The inclination to ignore small satellites and the firms that develop them as only a minor segment of the satellite market is no longer an option... companies, large and small, are committing valuable resources into the design, building and launching of small satellites. Additionally, small satellites, from picos to CubeSats, are proving themselves to be highly effective in managing their highly targeted missions.
Small satellites provide cost savings and functionality. with build activity within the commercial and MAG (Military, Aerospace and Government) environs—small satellites are proving their worth. Consider the ability to launch numerous satellites in a single, hosted payload launch... constellations being orbited in a single release, and manufacturing costs drastically reduced withoiut the sacrifice of key solutions.
Alacrity to market is also a serious challenge to the U.S. and allied nation communications, EO and ISR markets: A number of nations who have the wherewithal to invest heavily are now engaging in aggressive missions to dominate spatial environments, Such daring requires indiginous manufacturers be far more nimble in their design and production processes to remain ahead of the ever-increasing compeition.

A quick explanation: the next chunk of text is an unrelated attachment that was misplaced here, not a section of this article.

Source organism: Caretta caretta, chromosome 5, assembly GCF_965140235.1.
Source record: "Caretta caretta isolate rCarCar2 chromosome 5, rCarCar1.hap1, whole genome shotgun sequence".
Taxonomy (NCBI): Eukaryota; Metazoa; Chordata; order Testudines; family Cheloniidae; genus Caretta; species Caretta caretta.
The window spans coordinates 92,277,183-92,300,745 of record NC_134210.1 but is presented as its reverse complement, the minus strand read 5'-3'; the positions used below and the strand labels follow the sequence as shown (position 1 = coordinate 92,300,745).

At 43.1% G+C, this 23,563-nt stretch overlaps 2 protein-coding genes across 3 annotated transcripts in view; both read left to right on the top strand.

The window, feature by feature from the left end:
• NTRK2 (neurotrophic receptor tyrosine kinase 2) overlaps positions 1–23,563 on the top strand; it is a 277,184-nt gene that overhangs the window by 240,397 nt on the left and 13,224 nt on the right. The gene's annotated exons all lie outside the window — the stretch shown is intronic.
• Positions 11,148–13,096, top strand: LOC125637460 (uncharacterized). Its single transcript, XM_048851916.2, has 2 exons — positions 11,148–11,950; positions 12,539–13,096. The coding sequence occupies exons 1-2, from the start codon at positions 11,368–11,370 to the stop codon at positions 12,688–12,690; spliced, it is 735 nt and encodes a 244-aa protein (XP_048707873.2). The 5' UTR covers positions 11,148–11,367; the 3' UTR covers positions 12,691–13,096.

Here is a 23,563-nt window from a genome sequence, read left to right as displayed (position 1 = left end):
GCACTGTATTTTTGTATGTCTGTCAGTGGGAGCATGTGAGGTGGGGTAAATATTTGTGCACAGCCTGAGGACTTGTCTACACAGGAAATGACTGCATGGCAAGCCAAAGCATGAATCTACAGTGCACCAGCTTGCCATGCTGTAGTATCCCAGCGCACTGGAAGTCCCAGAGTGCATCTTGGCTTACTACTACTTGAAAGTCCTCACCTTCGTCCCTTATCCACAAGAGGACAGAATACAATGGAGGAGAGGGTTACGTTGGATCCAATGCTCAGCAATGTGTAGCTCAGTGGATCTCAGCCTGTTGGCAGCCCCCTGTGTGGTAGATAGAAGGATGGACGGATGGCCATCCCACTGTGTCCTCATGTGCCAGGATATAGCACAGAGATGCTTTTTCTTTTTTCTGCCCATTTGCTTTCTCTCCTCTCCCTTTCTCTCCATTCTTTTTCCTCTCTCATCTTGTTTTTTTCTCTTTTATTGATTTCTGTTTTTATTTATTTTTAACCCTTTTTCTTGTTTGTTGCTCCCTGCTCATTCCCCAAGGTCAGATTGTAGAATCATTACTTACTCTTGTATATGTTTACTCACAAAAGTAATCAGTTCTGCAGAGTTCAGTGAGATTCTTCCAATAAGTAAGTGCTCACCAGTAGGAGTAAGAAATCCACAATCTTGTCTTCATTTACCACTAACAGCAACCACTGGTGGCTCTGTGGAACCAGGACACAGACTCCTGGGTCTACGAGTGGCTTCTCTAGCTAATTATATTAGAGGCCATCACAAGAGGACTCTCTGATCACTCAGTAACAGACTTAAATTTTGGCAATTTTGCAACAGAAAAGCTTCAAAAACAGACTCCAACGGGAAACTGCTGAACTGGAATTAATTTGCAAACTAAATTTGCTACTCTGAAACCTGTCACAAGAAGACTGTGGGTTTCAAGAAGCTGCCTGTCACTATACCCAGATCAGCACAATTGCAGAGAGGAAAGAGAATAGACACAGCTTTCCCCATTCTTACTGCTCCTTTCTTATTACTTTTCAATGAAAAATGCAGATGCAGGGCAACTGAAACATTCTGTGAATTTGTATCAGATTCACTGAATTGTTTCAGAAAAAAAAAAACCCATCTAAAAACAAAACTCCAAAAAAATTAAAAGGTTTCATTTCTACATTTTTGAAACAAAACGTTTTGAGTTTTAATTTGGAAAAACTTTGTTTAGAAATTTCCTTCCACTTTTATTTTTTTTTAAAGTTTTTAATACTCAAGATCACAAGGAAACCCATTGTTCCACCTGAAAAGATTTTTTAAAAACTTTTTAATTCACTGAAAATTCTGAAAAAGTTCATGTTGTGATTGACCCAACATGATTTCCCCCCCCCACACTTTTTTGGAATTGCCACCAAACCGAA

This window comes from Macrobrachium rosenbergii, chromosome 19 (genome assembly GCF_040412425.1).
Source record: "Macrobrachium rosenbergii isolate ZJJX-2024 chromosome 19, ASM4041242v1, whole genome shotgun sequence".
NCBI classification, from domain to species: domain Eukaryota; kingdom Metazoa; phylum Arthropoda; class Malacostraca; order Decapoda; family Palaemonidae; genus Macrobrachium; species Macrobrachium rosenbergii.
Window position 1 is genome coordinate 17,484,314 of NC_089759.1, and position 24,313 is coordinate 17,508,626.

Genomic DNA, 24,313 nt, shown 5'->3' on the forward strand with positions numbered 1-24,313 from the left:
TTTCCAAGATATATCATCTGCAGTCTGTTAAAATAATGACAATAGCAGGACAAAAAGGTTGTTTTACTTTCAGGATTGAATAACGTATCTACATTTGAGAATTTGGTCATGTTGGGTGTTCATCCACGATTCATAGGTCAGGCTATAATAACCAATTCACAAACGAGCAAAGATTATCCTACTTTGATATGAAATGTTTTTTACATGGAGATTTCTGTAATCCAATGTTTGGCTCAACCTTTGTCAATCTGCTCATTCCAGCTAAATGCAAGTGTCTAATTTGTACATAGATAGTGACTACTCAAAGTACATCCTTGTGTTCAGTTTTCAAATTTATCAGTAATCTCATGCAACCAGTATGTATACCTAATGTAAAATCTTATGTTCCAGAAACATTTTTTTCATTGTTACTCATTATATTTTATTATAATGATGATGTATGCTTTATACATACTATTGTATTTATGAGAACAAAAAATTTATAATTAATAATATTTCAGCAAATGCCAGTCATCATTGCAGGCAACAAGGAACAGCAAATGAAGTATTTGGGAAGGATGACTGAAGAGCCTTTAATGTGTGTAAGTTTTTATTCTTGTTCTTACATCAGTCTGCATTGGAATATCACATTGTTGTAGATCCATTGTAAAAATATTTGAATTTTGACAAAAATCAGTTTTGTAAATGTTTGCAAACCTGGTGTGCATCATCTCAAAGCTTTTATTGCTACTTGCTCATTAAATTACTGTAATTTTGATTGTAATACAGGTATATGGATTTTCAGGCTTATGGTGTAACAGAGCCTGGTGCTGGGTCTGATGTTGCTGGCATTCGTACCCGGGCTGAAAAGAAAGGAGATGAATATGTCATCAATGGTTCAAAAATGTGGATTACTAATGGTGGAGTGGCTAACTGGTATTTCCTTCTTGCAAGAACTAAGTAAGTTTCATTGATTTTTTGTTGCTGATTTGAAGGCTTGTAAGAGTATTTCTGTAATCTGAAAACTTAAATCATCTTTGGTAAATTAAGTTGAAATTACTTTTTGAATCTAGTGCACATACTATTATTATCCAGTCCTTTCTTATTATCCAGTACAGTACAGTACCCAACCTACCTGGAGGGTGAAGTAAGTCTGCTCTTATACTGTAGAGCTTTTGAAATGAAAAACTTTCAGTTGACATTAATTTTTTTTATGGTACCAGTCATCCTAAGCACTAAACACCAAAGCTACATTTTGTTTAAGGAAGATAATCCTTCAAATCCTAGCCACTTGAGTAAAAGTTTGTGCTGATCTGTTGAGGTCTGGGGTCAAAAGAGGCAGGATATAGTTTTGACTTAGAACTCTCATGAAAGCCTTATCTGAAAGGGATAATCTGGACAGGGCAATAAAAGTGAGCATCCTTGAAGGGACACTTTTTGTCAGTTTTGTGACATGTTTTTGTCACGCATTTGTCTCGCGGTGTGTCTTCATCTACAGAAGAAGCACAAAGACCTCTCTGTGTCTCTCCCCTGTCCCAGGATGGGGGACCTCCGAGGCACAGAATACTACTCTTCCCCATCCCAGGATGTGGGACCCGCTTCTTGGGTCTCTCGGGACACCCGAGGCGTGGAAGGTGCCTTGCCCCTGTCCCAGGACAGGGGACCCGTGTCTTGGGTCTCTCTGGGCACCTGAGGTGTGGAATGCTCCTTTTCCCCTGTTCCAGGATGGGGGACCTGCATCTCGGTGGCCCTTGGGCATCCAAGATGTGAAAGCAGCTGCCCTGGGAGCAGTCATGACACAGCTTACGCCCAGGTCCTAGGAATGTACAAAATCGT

Readers know all too well the significance that is being displayed by the current U.S. administration at their lack of a unified and aggressive space policy. An marekting adage from the mid-30s best illustrates the reasoning behind the global rush to build and launch more and more satellites and space exploration vehicles—“Find a need and fill it.”
If an empty space—quite literally—is evident, rest assured nations with foresight will take the steps necessary to replace the vacuum left by those who once led. A course of prevention is always far better than a lengthy cure, and small satellites can fill the technology amd mission gaps for more frequent launches, while space policy is discussed and re-discussed, re-hashed and argued in halls populated by those who know not of what they speak.
Small satellites are normally categorized by their weight class:
– CubeSat — a cube-shaped vehicle with a total volume of one liter (10cm) and a mass no greater than 1.33kg (as specified by California State Polytechnic University in San Luis Obispo, California, in their CubeSat Design Specifictions, Rev. 12.)
– Minisatellie (mini) — 1,100 pounds (498.95g)
– Microsatellite (micro) — 220 pounds (99kg)
– Nanosatellite (nano) —22 pounds (9kg)
– Picosatellite (pico) — 2.2 pounds (997.90g)
Some of the most recent activities and companies involved in the small satellite market are presented in this article, which proves the adage that, for many missions, “smaller is better.”
(NASA is reporting that the agency is receiving confirmation from 11 small CubeSat research satellites that they are operating as planned. The cubesats were included as auxiliary payloads aboard a U.S. Air Force Minotaur 1 rocket that lifted off from the Mid-Atlantic Regional Spaceport at NASA’s Wallops Flight Facility, November 18th at 8:15 p.m. EST. The cubesats, NASA’s fourth Educational Launch of Nanosatellite (ELaNa) mission, deployed from their protective cases into Earth’s orbit about 20 minutes after liftoff.)